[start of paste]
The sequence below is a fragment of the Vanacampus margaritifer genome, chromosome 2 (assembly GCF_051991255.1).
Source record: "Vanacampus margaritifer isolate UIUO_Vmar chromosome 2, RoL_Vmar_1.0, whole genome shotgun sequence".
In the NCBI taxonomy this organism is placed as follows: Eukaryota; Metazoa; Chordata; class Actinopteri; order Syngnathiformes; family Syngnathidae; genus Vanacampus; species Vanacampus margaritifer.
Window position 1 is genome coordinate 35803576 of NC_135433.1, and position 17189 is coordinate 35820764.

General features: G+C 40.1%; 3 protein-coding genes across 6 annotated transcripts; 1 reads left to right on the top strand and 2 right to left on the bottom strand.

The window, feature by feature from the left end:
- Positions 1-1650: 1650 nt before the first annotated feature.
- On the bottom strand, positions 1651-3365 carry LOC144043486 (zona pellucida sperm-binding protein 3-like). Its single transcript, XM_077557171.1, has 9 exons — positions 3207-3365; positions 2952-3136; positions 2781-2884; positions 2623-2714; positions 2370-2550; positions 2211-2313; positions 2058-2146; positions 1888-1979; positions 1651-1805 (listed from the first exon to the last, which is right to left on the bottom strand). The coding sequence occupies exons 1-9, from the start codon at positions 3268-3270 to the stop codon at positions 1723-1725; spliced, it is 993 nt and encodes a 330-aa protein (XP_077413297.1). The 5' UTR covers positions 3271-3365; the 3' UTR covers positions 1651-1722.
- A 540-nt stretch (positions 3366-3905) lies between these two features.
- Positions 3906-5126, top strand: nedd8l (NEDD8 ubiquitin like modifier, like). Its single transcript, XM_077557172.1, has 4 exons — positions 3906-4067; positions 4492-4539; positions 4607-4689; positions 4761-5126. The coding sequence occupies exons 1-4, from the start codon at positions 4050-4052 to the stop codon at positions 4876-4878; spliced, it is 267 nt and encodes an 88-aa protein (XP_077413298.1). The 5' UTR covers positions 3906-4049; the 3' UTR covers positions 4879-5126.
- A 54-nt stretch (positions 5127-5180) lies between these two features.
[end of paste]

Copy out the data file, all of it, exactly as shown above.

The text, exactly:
The sequence below is a fragment of the Vanacampus margaritifer genome, chromosome 2 (assembly GCF_051991255.1).
Source record: "Vanacampus margaritifer isolate UIUO_Vmar chromosome 2, RoL_Vmar_1.0, whole genome shotgun sequence".
In the NCBI taxonomy this organism is placed as follows: Eukaryota; Metazoa; Chordata; class Actinopteri; order Syngnathiformes; family Syngnathidae; genus Vanacampus; species Vanacampus margaritifer.
Window position 1 is genome coordinate 35803576 of NC_135433.1, and position 17189 is coordinate 35820764.

General features: G+C 40.1%; 3 protein-coding genes across 6 annotated transcripts; 1 reads left to right on the top strand and 2 right to left on the bottom strand.

The window, feature by feature from the left end:
- Positions 1-1650: 1650 nt before the first annotated feature.
- On the bottom strand, positions 1651-3365 carry LOC144043486 (zona pellucida sperm-binding protein 3-like). Its single transcript, XM_077557171.1, has 9 exons — positions 3207-3365; positions 2952-3136; positions 2781-2884; positions 2623-2714; positions 2370-2550; positions 2211-2313; positions 2058-2146; positions 1888-1979; positions 1651-1805 (listed from the first exon to the last, which is right to left on the bottom strand). The coding sequence occupies exons 1-9, from the start codon at positions 3268-3270 to the stop codon at positions 1723-1725; spliced, it is 993 nt and encodes a 330-aa protein (XP_077413297.1). The 5' UTR covers positions 3271-3365; the 3' UTR covers positions 1651-1722.
- A 540-nt stretch (positions 3366-3905) lies between these two features.
- Positions 3906-5126, top strand: nedd8l (NEDD8 ubiquitin like modifier, like). Its single transcript, XM_077557172.1, has 4 exons — positions 3906-4067; positions 4492-4539; positions 4607-4689; positions 4761-5126. The coding sequence occupies exons 1-4, from the start codon at positions 4050-4052 to the stop codon at positions 4876-4878; spliced, it is 267 nt and encodes an 88-aa protein (XP_077413298.1). The 5' UTR covers positions 3906-4049; the 3' UTR covers positions 4879-5126.
- A 54-nt stretch (positions 5127-5180) lies between these two features.